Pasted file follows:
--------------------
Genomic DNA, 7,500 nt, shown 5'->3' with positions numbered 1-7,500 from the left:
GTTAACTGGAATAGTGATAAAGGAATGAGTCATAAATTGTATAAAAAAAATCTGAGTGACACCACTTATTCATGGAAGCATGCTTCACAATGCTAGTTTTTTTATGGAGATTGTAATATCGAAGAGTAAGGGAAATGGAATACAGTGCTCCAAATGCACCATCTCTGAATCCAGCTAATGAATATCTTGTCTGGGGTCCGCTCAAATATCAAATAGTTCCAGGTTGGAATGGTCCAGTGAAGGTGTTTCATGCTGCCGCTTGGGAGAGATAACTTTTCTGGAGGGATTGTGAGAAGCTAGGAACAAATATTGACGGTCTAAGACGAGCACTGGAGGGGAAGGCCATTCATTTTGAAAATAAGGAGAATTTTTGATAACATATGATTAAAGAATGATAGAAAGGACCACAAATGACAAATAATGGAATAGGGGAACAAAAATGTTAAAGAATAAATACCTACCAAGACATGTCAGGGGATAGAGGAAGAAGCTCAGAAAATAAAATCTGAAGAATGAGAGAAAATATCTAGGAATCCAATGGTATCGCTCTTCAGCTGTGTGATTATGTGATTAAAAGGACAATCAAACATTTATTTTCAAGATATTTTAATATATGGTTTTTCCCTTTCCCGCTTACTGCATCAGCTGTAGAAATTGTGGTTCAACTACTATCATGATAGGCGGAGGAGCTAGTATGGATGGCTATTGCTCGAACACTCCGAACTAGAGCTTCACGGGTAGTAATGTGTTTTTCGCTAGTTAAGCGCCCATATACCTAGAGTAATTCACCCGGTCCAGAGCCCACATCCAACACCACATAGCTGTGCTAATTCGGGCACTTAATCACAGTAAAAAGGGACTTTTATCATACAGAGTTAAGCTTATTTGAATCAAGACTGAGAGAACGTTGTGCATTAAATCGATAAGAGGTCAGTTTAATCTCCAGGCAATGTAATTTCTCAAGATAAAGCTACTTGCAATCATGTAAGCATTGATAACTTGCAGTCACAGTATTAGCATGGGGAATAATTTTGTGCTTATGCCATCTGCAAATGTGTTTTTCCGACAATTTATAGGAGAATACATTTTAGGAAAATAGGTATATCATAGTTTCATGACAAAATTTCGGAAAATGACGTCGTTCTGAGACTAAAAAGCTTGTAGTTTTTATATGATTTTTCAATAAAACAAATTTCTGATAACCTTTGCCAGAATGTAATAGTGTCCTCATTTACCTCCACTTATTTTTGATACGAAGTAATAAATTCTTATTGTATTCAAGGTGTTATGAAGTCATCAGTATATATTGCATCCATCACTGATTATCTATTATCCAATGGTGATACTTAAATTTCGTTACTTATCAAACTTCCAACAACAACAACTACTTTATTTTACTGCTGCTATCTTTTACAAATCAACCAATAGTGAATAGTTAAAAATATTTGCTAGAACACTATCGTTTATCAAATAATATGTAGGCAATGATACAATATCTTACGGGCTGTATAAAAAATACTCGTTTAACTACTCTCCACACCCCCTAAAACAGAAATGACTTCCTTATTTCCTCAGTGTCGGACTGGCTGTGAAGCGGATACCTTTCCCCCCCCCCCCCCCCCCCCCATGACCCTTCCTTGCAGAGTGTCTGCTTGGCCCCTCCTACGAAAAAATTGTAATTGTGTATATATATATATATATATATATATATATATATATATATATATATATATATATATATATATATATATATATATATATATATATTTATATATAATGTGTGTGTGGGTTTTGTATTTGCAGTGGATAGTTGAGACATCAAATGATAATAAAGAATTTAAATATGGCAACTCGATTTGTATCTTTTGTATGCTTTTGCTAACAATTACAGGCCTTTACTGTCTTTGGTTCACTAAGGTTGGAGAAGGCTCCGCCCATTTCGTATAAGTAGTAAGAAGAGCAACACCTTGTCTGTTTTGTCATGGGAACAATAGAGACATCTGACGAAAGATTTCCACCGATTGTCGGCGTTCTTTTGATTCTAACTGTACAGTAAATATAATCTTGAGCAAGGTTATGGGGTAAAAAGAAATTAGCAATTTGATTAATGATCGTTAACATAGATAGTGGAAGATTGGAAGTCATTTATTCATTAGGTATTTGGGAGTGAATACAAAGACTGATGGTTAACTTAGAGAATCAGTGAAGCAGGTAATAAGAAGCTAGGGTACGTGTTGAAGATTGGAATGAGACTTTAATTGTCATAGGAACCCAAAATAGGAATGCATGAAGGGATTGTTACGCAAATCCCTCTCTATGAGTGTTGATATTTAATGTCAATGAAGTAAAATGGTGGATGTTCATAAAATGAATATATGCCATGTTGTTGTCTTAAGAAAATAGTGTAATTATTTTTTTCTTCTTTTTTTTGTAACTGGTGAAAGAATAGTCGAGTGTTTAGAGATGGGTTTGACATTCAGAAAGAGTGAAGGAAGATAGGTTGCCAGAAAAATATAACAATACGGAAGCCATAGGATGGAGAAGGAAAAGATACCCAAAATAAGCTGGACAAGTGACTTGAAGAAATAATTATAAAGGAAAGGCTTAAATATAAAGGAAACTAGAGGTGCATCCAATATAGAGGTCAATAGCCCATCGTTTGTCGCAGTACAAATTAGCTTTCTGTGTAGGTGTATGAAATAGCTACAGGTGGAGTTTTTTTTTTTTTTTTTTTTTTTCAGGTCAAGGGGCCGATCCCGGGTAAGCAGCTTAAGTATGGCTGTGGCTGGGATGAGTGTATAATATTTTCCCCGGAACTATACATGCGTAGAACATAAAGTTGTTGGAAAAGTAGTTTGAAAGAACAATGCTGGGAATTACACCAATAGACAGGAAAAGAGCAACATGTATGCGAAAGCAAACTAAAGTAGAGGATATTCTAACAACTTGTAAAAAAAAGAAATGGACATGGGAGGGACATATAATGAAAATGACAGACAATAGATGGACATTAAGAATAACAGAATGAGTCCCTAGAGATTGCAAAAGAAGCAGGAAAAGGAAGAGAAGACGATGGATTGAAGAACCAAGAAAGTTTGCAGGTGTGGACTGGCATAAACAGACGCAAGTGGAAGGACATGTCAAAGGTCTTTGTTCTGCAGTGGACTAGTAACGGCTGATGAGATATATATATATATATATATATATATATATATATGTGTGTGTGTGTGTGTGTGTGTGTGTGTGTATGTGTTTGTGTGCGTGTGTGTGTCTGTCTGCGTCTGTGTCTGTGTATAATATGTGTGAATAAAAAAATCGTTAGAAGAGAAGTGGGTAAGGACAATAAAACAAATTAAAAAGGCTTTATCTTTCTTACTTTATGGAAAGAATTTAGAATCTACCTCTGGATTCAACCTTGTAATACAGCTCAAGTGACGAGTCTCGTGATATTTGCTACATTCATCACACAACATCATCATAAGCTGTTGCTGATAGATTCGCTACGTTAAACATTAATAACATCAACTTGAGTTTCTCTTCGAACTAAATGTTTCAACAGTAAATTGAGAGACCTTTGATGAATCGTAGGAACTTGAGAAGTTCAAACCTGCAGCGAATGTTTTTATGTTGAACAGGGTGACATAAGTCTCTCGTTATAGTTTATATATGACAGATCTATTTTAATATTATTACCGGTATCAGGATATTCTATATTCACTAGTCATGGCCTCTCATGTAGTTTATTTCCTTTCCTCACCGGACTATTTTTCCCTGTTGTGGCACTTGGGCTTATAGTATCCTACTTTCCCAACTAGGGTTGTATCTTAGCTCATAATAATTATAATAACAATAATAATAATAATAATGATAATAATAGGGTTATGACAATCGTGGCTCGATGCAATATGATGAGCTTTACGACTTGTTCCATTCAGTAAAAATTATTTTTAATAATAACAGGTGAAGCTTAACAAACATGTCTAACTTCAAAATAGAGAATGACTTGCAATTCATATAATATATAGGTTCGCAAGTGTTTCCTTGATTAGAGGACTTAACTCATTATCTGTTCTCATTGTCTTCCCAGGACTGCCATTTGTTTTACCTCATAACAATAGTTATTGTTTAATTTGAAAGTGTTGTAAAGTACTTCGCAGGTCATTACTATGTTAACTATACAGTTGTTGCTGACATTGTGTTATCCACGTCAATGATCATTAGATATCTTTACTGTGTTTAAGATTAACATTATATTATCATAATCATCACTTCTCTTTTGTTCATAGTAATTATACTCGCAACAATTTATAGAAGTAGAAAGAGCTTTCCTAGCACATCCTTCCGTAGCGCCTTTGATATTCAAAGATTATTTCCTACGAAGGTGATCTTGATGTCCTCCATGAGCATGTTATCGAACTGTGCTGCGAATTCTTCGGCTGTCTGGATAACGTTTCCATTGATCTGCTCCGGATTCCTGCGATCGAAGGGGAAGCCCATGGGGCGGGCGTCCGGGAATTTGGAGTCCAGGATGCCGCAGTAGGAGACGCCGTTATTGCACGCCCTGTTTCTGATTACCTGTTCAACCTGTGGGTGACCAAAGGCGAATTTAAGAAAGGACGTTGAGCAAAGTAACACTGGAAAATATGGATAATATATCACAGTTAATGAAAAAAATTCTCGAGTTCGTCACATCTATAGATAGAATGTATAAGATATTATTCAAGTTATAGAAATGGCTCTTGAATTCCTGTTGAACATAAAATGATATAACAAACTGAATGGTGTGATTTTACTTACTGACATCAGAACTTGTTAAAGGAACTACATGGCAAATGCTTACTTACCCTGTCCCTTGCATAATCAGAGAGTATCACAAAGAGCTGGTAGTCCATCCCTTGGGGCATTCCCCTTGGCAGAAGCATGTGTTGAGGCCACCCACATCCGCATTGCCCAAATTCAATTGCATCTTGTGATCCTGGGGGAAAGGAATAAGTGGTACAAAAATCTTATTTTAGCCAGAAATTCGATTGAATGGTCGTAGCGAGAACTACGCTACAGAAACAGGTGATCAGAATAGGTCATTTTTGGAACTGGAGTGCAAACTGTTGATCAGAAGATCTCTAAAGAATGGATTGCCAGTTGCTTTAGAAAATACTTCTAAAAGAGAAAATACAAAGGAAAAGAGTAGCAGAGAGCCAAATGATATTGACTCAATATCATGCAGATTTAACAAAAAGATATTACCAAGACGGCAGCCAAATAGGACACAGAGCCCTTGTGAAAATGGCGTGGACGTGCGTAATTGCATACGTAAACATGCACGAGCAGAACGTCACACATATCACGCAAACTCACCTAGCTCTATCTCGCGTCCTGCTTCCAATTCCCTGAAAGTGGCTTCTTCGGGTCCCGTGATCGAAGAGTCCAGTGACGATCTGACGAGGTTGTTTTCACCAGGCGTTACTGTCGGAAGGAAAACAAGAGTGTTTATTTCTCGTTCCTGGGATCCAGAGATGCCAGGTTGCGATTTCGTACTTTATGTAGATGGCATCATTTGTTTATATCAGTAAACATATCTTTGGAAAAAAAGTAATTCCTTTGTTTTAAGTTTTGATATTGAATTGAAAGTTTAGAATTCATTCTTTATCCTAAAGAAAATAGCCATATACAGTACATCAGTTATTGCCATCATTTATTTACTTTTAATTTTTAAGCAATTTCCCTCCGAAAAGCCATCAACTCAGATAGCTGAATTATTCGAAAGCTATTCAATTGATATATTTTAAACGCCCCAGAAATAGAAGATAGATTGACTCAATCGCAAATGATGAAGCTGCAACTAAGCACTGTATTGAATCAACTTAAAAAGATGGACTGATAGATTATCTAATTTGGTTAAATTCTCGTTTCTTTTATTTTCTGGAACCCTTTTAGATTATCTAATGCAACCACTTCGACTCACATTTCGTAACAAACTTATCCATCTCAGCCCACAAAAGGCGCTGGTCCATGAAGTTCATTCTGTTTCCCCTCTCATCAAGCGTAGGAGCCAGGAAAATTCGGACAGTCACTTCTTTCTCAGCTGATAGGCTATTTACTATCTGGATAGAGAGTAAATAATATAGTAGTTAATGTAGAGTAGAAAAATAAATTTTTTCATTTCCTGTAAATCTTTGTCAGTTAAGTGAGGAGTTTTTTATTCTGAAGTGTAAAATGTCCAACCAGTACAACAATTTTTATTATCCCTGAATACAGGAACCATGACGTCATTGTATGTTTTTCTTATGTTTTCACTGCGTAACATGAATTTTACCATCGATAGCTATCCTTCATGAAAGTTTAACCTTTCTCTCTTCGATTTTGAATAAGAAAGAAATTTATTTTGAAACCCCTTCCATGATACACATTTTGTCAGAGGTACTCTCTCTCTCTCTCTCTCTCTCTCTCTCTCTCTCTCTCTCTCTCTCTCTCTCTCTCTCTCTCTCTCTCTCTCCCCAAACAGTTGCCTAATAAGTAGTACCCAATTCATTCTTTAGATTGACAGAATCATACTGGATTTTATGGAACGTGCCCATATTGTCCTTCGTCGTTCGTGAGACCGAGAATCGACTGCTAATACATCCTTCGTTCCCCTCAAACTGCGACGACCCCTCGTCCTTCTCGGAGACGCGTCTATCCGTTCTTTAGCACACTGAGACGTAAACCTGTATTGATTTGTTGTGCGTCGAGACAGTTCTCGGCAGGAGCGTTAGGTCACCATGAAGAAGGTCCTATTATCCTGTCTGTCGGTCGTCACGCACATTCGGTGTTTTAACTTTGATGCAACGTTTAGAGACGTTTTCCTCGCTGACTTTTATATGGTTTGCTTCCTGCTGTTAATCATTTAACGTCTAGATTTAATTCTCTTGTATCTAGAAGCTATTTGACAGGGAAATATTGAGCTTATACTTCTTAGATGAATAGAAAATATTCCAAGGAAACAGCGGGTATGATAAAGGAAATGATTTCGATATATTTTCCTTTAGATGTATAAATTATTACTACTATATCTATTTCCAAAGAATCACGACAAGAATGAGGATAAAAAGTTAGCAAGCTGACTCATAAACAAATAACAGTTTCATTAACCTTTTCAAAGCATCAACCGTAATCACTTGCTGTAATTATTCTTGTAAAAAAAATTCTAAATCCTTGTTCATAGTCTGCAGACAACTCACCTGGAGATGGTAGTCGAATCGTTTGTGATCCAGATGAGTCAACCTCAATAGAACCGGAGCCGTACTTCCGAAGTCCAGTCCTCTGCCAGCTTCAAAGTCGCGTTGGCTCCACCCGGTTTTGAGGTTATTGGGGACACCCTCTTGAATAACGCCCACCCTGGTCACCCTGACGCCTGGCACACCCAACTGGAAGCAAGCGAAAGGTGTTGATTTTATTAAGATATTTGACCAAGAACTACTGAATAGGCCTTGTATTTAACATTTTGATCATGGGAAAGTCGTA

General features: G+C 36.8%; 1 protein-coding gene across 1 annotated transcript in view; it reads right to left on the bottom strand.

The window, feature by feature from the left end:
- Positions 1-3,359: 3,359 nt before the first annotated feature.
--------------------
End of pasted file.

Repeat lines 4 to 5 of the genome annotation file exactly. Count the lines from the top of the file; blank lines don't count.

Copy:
The window, feature by feature from the left end:
- Positions 1-3,359: 3,359 nt before the first annotated feature.